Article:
mainly glutamate and aspartate. This may account for its broader-spectrum of anti-seizure efficacy.
However, it does not antagonize PTZ seizures or block NMDA type of glutamate receptors.
Lamotrigine is well absorbed orally and metabolized completely in liver. Its t½ is 24 hr,
but is reduced to ~16 hr in patients receiving phenytoin, carbamazepine or phenobarbitone.




Course: B. Pharmacy Module 04
M04 (BP404T): Pharmacology of Drugs Acting On Central Nervous System

This lipophilic GABA derivative crosses to the brain and enhances GABA release, but does not
act as agonist at GABAA receptor. It modifies maximal electroshock as well as inhibits PTZ
induced clonic seizures.
Gabapentin and its newer congener pregabalin exert a specific analgesic effect in neuropathic pain.

Gabapentin is well absorbed orally and excreted unchanged in urine with a t½ of 6 hrs. No
drug interactions have been noted, and no change in dose of primary antiepileptic drug is required
when gabapentin is added. Side effects are mild sedation, tiredness, dizziness and unsteadiness.

This weak carbonic anhydrase inhibitor has broad spectrum anticonvulsant activity in maximal
electroshock, PTZ induced clonic seizures and in kindling model. It appears to act by multiple
mechanisms, viz phenytoin like prolongation of Na+ channel inactivation, GABA potentiation by
a postsynaptic effect, antagonism of certain glutamate receptors and neuronal hyperpolarization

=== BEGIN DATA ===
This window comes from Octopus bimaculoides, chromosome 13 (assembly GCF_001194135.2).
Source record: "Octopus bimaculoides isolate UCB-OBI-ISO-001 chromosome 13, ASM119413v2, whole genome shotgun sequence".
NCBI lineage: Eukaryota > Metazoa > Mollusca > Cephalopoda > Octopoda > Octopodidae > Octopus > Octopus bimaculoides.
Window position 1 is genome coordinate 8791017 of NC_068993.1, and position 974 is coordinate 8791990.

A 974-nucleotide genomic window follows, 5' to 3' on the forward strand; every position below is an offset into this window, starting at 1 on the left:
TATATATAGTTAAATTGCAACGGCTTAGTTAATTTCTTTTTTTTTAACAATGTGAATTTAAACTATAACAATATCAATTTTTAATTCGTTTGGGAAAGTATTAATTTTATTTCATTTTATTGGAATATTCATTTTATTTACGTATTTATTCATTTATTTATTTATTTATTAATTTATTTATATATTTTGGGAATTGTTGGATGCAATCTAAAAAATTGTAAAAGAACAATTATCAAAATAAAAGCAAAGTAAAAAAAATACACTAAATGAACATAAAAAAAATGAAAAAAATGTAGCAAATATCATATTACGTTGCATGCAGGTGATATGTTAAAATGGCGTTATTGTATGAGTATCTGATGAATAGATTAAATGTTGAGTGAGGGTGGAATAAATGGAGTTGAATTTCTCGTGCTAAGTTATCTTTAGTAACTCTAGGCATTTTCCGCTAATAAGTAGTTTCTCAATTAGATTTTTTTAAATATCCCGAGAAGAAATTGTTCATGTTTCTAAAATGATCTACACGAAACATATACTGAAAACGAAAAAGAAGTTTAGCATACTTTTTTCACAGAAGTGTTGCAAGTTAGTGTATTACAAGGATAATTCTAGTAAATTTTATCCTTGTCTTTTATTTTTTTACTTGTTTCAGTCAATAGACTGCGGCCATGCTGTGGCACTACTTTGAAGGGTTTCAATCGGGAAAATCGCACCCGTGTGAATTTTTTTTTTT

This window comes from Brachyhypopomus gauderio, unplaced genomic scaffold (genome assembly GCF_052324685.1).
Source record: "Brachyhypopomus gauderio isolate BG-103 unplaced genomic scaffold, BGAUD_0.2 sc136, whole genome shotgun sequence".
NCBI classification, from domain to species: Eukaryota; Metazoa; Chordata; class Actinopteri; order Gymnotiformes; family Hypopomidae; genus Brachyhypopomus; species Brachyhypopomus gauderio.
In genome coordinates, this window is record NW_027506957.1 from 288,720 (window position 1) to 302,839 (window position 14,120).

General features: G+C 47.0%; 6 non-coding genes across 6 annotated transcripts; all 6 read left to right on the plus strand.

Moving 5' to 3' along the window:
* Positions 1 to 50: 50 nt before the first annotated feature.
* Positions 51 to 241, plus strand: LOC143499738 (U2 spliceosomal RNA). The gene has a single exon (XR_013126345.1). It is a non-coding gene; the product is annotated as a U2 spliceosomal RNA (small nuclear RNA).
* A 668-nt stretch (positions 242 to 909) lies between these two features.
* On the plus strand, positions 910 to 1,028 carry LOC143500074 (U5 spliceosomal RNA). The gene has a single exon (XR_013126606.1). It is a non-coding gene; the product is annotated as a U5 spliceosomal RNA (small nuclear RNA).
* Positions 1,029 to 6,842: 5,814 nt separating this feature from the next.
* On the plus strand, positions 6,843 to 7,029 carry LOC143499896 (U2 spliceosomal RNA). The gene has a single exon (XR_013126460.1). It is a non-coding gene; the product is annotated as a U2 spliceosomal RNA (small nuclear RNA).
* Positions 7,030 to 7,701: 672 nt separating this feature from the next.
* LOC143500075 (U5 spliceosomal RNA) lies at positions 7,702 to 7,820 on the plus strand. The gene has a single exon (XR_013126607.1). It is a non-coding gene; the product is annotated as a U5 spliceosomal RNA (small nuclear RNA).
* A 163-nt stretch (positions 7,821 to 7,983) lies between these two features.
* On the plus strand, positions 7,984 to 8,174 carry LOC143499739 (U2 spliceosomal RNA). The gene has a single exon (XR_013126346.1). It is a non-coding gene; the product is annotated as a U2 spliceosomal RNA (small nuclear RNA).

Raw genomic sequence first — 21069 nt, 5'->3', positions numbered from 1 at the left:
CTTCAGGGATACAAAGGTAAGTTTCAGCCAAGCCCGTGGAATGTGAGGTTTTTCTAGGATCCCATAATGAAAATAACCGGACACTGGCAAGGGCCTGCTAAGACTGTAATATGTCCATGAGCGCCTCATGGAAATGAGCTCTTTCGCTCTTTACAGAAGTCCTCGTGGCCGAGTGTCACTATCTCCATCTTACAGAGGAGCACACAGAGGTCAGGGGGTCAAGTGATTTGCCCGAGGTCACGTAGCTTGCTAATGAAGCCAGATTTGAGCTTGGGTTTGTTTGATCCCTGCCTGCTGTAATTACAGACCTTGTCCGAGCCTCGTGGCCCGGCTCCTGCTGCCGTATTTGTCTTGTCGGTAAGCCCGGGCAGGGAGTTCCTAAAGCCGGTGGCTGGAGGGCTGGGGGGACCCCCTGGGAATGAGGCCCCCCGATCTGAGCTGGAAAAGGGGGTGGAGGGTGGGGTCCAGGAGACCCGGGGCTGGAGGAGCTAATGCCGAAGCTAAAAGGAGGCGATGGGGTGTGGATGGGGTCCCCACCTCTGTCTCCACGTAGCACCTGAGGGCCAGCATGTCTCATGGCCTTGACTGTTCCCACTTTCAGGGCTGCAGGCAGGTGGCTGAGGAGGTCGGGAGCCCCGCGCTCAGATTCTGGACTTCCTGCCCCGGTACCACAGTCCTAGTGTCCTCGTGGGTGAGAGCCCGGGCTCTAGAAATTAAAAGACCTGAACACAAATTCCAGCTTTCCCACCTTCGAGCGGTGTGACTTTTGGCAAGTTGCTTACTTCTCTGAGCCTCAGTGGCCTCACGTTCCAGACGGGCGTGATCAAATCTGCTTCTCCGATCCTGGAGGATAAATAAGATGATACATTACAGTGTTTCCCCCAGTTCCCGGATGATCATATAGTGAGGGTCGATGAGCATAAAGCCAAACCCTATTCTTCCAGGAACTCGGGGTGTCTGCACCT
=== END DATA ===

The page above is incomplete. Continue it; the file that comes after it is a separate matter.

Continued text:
through certain K+ channels.

Topiramate is readily absorbed orally and mainly excreted unchanged in urine with an
average t½ of 24 hours. Adverse effects are impairment of attention, sedation, ataxia, word finding
difficulties, poor memory, weight loss, paresthesias and renal stones.

It is an inhibitor of GABA transaminase, the enzyme which degrades GABA. Anticonvulsant
action may be due to increase in synaptic GABA concentration. It is effective in many patients
with refractory epilepsy, especially CPS with or without generalization. It is approved only for
adjuvant medication.





Course: B. Pharmacy Module 04
M04 (BP404T): Pharmacology of Drugs Acting On Central Nervous System



Glaucoma is a group of diseases characterized by a progressive form of optic nerve damage.
This is generally but not necessarily associated with raised (> 21 mmHg) intraocular tension
(i.o.t), but the etiology is unknown and there are many risk factors.
The chief therapeutic measure is to lower i.o.t., either by reducing secretion of aqueous humor or
by promoting its drainage.

Open angle glaucoma

It is probably a genetically predisposed degenerative disease affecting patency of the trabecular
meshwork which is gradually lost past middle age. The i.o.t. rises insidiously and progressively.
Ocular hypotensive drugs are used on a long term basis and constitute the definitive treatment in
majority of cases.

βAdrenergic blockers
Topical β blockers have been the first line drugs till recently, but PG F2α analogues are the
preferred drugs now. In contrast to miotics, the β blockers donot affect pupil size, tone of ciliary
muscle or outflow facility, but lower i.o.t. by reducing aqueous formation. This probably results
from down regulation of adenylylcyclase due to β2 receptor blockade in the ciliary epithelium
and a secondary effect due to reduction in ocular blood flow.
Ocular side effects of β blockers These are generally mild and infrequent—stinging, redness and